A check of the websites of six area fire departments that operate under civil service — Fort Worth, Dallas, Grand Prairie, Denton, Carrollton and Richardson — showed all require applicants to pass agility, criminal background and drug and alcohol tests, and most added polygraph exams to the mix.
Carrollton also requires a credit history “which demonstrates a commitment to paying just debts.” And Denton requires vision correctable to 20/20 in both eyes, and applicants must have “normal color vision.”
But such details are not what voters will be deciding, Shepard said. Labor and management have to agree to any policy changes, and negotiations require compromise, he said.
“I’d like to think that we would end up in more or less at that same place we are now,” he said. “But there’s no assurance of that.”
The proposition campaign comes as the firefighters association has been publicly lodging complaints with the City Council about Chief Don Crowson and the fire department administration, citing a lack of transparency and communication and flagging morale. They have repeatedly called for Crowson’s termination.
Crowson attributes much of the problem to firefighters’ disdain for his drastic cuts in the overtime budget, a significant paycheck fattener for many.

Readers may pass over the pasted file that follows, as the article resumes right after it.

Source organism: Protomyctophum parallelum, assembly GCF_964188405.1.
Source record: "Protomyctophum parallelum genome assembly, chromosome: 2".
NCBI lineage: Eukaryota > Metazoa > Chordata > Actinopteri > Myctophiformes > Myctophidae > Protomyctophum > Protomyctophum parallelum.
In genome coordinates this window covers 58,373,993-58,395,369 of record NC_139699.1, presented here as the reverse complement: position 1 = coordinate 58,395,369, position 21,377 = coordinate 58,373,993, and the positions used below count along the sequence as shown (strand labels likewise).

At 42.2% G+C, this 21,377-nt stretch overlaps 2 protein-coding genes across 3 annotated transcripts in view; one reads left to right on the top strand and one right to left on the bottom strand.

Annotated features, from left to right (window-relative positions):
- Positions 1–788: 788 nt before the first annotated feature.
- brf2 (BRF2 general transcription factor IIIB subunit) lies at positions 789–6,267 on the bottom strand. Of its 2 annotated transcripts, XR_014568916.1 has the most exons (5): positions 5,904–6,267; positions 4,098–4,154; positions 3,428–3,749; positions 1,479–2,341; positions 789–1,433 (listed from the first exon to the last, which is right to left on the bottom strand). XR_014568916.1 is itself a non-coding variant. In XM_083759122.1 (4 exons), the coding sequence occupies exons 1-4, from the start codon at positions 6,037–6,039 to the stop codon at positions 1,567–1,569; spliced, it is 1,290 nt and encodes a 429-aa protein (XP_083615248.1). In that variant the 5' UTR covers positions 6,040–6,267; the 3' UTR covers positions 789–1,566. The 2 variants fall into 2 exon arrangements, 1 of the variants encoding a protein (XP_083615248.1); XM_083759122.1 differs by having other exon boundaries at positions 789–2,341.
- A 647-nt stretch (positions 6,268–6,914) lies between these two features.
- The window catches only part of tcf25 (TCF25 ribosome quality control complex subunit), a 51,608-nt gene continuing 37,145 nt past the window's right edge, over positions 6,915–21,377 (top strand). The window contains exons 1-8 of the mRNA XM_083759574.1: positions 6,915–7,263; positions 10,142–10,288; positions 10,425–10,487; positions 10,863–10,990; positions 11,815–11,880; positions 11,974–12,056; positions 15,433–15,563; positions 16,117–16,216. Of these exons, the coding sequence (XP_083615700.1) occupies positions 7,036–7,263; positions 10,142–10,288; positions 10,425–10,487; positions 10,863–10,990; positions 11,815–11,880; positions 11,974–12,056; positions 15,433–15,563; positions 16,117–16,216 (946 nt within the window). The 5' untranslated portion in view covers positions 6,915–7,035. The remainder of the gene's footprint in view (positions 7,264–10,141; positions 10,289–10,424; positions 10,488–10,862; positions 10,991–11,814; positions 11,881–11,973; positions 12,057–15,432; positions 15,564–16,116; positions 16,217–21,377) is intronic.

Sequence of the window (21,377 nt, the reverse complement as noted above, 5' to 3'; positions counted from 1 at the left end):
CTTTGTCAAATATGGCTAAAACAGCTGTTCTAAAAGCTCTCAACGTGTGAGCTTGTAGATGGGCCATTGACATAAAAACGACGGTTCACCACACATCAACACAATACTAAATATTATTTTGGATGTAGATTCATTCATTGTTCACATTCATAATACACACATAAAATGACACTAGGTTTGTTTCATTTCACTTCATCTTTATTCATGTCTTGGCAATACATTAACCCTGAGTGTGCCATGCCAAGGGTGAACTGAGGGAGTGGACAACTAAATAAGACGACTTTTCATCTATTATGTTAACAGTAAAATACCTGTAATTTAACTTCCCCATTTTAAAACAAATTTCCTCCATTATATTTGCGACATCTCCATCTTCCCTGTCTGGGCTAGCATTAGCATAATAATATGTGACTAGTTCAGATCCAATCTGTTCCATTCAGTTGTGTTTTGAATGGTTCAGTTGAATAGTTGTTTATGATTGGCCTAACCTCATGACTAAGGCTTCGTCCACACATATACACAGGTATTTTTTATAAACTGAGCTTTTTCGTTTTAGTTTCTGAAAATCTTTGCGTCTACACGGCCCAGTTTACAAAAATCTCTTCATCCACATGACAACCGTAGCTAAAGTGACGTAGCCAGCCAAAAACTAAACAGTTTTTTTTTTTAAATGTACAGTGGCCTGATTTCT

Crowson declined to comment for this article after the city made the fire department and human resources off limits to the media on the civil service issue. In an earlier interview, he said the current personnel system allows him to put people into positions he believes best serve the department. He said this has allowed him to expand the ranks of minority and women in the department when civil service, because of its reliance on test scores, might have hindered that objective.
At a January meeting, Crowson told the council that the state’s civil service system — established in 1947 — has become outdated as fire departments have become more specialized.
“The world was different,” Crowson said. “Today, the fire department — we’re managing multimillion-dollar EMS contracts, we have public-private partnerships with sports franchises, hospital districts, schools and colleges. We’re your public health team, we’re your bomb squad, we’re your dispatch and emergency operations center.
“Our skill sets are much more comprehensive than what civil service was originally designed for, which was fighting fires.”
Arlington voters twice before have overwhelmingly rejected civil service proposals for the city’s fire and police departments. The first proposition was voted down 7,922 to 4,627 in 1979, and in 1991 the measure lost by a count of 9,843 to 5,277.